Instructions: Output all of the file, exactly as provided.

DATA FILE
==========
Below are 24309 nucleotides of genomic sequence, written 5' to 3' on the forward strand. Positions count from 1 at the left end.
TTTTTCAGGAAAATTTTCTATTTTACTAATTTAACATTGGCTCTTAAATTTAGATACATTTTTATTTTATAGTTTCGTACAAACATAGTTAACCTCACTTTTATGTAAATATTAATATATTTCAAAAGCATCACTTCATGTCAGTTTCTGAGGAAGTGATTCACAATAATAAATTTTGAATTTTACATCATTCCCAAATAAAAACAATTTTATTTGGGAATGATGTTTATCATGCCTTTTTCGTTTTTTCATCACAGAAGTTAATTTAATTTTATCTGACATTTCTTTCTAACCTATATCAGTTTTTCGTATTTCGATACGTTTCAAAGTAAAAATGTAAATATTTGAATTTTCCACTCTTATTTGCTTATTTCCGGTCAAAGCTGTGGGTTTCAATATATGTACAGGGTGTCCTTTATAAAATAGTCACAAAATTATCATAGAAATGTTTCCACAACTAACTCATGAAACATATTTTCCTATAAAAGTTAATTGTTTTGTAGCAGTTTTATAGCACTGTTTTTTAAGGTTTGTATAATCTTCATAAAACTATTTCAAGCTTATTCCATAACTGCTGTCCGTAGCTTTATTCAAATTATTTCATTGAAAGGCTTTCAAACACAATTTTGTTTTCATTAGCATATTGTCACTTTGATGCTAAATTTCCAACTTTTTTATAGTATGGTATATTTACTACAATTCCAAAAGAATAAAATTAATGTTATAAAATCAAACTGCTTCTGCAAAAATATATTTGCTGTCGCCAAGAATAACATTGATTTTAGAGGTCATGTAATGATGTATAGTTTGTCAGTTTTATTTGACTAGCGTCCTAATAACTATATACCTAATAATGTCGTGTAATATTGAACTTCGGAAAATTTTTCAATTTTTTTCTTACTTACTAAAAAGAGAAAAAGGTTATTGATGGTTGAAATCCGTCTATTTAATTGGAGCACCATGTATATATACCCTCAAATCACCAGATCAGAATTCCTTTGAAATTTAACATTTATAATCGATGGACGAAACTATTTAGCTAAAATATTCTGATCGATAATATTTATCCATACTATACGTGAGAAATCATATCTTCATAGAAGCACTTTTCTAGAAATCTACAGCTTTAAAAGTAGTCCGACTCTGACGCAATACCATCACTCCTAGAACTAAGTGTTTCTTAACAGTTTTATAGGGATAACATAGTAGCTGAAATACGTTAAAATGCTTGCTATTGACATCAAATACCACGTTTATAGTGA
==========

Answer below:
Below are 24309 nucleotides of genomic sequence, written 5' to 3' on the forward strand. Positions count from 1 at the left end.
TTTTTCAGGAAAATTTTCTATTTTACTAATTTAACATTGGCTCTTAAATTTAGATACATTTTTATTTTATAGTTTCGTACAAACATAGTTAACCTCACTTTTATGTAAATATTAATATATTTCAAAAGCATCACTTCATGTCAGTTTCTGAGGAAGTGATTCACAATAATAAATTTTGAATTTTACATCATTCCCAAATAAAAACAATTTTATTTGGGAATGATGTTTATCATGCCTTTTTCGTTTTTTCATCACAGAAGTTAATTTAATTTTATCTGACATTTCTTTCTAACCTATATCAGTTTTTCGTATTTCGATACGTTTCAAAGTAAAAATGTAAATATTTGAATTTTCCACTCTTATTTGCTTATTTCCGGTCAAAGCTGTGGGTTTCAATATATGTACAGGGTGTCCTTTATAAAATAGTCACAAAATTATCATAGAAATGTTTCCACAACTAACTCATGAAACATATTTTCCTATAAAAGTTAATTGTTTTGTAGCAGTTTTATAGCACTGTTTTTTAAGGTTTGTATAATCTTCATAAAACTATTTCAAGCTTATTCCATAACTGCTGTCCGTAGCTTTATTCAAATTATTTCATTGAAAGGCTTTCAAACACAATTTTGTTTTCATTAGCATATTGTCACTTTGATGCTAAATTTCCAACTTTTTTATAGTATGGTATATTTACTACAATTCCAAAAGAATAAAATTAATGTTATAAAATCAAACTGCTTCTGCAAAAATATATTTGCTGTCGCCAAGAATAACATTGATTTTAGAGGTCATGTAATGATGTATAGTTTGTCAGTTTTATTTGACTAGCGTCCTAATAACTATATACCTAATAATGTCGTGTAATATTGAACTTCGGAAAATTTTTCAATTTTTTTCTTACTTACTAAAAAGAGAAAAAGGTTATTGATGGTTGAAATCCGTCTATTTAATTGGAGCACCATGTATATATACCCTCAAATCACCAGATCAGAATTCCTTTGAAATTTAACATTTATAATCGATGGACGAAACTATTTAGCTAAAATATTCTGATCGATAATATTTATCCATACTATACGTGAGAAATCATATCTTCATAGAAGCACTTTTCTAGAAATCTACAGCTTTAAAAGTAGTCCGACTCTGACGCAATACCATCACTCCTAGAACTAAGTGTTTCTTAACAGTTTTATAGGGATAACATAGTAGCTGAAATACGTTAAAATGCTTGCTATTGACATCAAATACCACGTTTATAGTGA